United States District Court, W.D. Virginia, Harrisonburg Division
ELIZABETH K. DILLON ELIZABETH K. DILLON UNITED STATES
case is before the court on plaintiff Tonya Hansberger's
(Hansberger) and defendant L'Italia Restaurant, LLC's
(L'Italia) joint motion for summary adjudication (Dkt.
No. 36). The parties request that the court
determine whether L'Italia's deduction of $100 from
Hansberger's pay on January 23, 2016, when L'Italia
closed due to inclement weather, defeats L'Italia's
affirmative defense that Hansberger was an exempt employee.
The court will resolve the joint motion in L'Italia's
favor because, even construing the undisputed facts in the
light most favorable to Hansberger, the applicable legal
principles show that the one-time improper deduction from
Hansberger's pay does not destroy the possibility of
Hansberger being an exempt employee. This opinion briefly
sets forth the reasons for the court's ruling.
alleges that L'Italia, her former employer, misclassified
her as exempt from overtime pay provisions of the Fair Labor
Standards Act (FLSA), 29 U.S.C. § 201 et seq.
In order to qualify under the executive exemption, Hansberger
must have been paid on a salary basis and her job duties must
have fallen within one of the exemptions. The parties
disagree over both of these issues, but the instant motion
involves only the salary requirement.
are five undisputed facts for purposes of this motion that
are relevant to whether L'Italia's deduction defeats
its affirmative defense: (1) Hansberger was docked a
day's pay when L'Italia closed the restaurant on
January 23, 2016, due to inclement weather; (2) this was
L'Italia's only deduction from Hansberger's pay;
(3) the deduction was improper; (4) L'Italia has no
written policy regarding deductions; and (5) Hansberger was
not reimbursed for the deduction.
Summary Judgment Standard
judgment may be granted if the moving party “shows that
there is no genuine dispute as to any material fact and the
movant is entitled to judgment as a matter of law.”
Fed.R.Civ.P. 56(a). When considering cross-motions for
summary judgment, the court must “consider each motion
separately on its own merits to determine whether either of
the parties deserves judgment as a matter of law.”
Defs. of Wildlife v. N.C. DOT, 762 F.3d 374, 392
(4th Cir. 2014) (quoting Bacon v. City of Richmond,
Va., 475 F.3d 633, 638 (4th Cir. 2007)). For each
motion, “the court must take care to ‘resolve all
factual disputes and any competing, rational inferences in
the light most favorable' to the party opposing that
motion.” Id. (quoting Wightman v.
Springfield Terminal Ry. Co., 100 F.3d 228, 230 (1st
Cir. 1996)). “The party who bears the burden of proof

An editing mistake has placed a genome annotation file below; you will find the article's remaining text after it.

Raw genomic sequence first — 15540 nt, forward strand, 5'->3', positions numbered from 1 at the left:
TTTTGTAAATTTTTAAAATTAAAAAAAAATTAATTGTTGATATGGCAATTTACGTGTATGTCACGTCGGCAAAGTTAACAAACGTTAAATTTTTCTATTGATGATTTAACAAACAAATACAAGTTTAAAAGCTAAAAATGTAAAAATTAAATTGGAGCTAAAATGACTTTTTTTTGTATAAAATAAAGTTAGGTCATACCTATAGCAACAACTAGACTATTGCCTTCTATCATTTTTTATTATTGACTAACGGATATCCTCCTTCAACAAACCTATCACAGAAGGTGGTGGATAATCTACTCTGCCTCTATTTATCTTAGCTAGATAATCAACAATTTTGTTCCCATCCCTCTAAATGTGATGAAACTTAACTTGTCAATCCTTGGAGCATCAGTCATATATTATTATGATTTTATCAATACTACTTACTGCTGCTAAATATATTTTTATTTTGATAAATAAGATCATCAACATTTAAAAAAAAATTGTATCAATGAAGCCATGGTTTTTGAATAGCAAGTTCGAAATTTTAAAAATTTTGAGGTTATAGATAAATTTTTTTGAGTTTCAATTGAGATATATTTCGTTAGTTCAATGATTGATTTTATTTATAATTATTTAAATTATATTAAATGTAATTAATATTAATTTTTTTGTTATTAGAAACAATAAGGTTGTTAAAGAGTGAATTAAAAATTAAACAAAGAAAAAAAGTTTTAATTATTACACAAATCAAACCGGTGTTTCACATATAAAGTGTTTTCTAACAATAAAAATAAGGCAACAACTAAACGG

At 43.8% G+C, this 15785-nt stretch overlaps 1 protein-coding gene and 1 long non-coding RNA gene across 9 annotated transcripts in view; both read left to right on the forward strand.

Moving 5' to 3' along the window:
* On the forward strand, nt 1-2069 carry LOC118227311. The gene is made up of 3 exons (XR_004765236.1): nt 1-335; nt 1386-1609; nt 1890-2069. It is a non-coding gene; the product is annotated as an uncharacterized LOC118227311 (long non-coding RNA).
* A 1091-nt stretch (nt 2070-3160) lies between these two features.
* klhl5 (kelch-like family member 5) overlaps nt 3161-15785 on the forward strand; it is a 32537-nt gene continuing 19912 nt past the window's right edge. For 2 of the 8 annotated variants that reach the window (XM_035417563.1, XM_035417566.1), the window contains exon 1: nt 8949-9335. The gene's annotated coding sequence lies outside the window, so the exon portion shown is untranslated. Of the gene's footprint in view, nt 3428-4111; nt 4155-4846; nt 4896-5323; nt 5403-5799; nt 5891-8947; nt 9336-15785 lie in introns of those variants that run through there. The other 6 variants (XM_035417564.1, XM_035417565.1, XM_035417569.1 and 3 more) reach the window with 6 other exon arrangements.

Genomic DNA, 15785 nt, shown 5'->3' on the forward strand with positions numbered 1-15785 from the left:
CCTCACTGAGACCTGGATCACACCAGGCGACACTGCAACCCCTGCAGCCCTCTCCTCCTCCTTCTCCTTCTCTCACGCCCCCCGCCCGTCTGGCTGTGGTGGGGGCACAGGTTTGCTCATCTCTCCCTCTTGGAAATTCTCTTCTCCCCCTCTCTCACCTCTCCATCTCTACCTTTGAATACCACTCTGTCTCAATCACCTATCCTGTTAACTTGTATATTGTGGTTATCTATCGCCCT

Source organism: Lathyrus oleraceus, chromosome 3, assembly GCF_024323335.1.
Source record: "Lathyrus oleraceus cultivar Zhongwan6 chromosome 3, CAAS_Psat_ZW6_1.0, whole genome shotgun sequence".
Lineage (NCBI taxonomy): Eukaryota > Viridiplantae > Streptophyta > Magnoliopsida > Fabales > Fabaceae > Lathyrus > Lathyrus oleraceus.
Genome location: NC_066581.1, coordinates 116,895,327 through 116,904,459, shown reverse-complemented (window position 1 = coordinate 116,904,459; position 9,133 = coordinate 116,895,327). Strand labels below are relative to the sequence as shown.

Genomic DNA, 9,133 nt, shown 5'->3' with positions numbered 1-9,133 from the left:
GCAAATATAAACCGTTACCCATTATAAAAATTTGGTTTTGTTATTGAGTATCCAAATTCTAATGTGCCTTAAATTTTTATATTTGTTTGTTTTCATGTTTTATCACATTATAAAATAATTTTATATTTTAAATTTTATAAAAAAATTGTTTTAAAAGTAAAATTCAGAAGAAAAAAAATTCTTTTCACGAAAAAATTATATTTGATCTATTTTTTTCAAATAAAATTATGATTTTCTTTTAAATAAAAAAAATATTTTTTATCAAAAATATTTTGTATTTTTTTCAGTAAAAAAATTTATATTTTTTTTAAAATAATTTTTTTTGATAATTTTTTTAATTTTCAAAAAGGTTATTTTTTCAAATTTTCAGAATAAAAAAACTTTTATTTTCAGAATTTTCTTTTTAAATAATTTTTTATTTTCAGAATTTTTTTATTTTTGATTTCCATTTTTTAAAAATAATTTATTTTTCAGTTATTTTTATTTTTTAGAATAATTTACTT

on an issue at trial, however, cannot survive summary
judgment without forecasting evidence sufficient to sustain
his or her burden of proof on that point.” McIntyre
v. Aetna Life Ins. Co., 581 F.Supp.2d 749, 756 (W.D. Va.
2008) (citing Celotex Corp. v. Catrett, 477 U.S.
317, 327 (1986)).
parties rely on two primary regulations in their analysis of
whether this improper deduction means that Hansberger was not
paid on a salary basis and thus loses the exemption. The
first is 29 C.F.R. § 541.602. Pursuant to this
regulation, an employee is considered to be paid on a
“salary basis” if she regularly receives each pay
period “a predetermined amount” that is
“not subject to reduction because of variations in the
quality or quantity of the work performed.” Subsections
(1) and (2) make clear that an exempt employee must receive
her full salary “without regard to the number of days
or hours worked” and without deductions for
“absences occasioned by the employer or by the
operating requirements of the business.” 29 C.F.R.
Under the second regulation, 29 C.F.R. § 541.603(a),
[a]n employer who makes improper deductions from salary shall
lose the exemption if the facts demonstrate that the employer
did not intend to pay employees on a salary basis. An actual
practice of making improper deductions demonstrates that the
employer did not intend to pay employees on a salary basis.
determining whether an “actual practice” exists,
the court is to consider a number of factors, including the
number of improper deductions and the time period in which
they were made, the number of employees whose salary was
improperly reduced, and whether the employer has a clearly
communicated policy regarding improper deductions. 29 C.F.R.
extent that Hansberger is arguing that any improper deduction
means that the employer cannot meet the “salary
basis” requirement for that employee or class of
employees, that interpretation of § 541.602 renders
§ 541.603 meaningless. So, the court does not read
§ 541.602 as effectively a threshold barrier to even
reaching § 541.603. Instead, the court must determine
whether the facts demonstrate that L'Italia did not
intend to pay employees on a salary basis and, relatedly,
whether it had an “actual practice” of making
improper deductions, ...